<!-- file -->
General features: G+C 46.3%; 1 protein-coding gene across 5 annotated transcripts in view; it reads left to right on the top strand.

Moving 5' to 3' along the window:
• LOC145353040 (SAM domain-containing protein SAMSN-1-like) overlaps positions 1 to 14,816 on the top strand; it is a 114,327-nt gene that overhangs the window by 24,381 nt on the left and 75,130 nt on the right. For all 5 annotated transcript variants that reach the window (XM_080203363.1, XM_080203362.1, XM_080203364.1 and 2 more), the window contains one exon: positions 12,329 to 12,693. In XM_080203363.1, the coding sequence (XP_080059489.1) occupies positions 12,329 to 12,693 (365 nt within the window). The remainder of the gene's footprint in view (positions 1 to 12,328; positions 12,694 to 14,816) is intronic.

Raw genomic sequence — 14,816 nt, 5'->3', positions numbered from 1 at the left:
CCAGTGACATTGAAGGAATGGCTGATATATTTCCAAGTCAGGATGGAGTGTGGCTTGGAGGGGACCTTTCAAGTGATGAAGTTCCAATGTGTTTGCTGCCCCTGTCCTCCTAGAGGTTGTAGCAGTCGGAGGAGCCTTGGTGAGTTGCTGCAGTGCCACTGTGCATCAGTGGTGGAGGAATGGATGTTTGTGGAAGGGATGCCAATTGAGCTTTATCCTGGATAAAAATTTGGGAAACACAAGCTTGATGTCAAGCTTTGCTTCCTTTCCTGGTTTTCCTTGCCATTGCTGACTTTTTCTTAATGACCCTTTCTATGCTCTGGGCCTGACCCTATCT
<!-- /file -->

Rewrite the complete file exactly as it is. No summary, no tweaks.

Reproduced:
General features: G+C 46.3%; 1 protein-coding gene across 5 annotated transcripts in view; it reads left to right on the top strand.

Moving 5' to 3' along the window:
• LOC145353040 (SAM domain-containing protein SAMSN-1-like) overlaps positions 1 to 14,816 on the top strand; it is a 114,327-nt gene that overhangs the window by 24,381 nt on the left and 75,130 nt on the right. For all 5 annotated transcript variants that reach the window (XM_080203363.1, XM_080203362.1, XM_080203364.1 and 2 more), the window contains one exon: positions 12,329 to 12,693. In XM_080203363.1, the coding sequence (XP_080059489.1) occupies positions 12,329 to 12,693 (365 nt within the window). The remainder of the gene's footprint in view (positions 1 to 12,328; positions 12,694 to 14,816) is intronic.

Raw genomic sequence — 14,816 nt, 5'->3', positions numbered from 1 at the left:
CCAGTGACATTGAAGGAATGGCTGATATATTTCCAAGTCAGGATGGAGTGTGGCTTGGAGGGGACCTTTCAAGTGATGAAGTTCCAATGTGTTTGCTGCCCCTGTCCTCCTAGAGGTTGTAGCAGTCGGAGGAGCCTTGGTGAGTTGCTGCAGTGCCACTGTGCATCAGTGGTGGAGGAATGGATGTTTGTGGAAGGGATGCCAATTGAGCTTTATCCTGGATAAAAATTTGGGAAACACAAGCTTGATGTCAAGCTTTGCTTCCTTTCCTGGTTTTCCTTGCCATTGCTGACTTTTTCTTAATGACCCTTTCTATGCTCTGGGCCTGACCCTATCT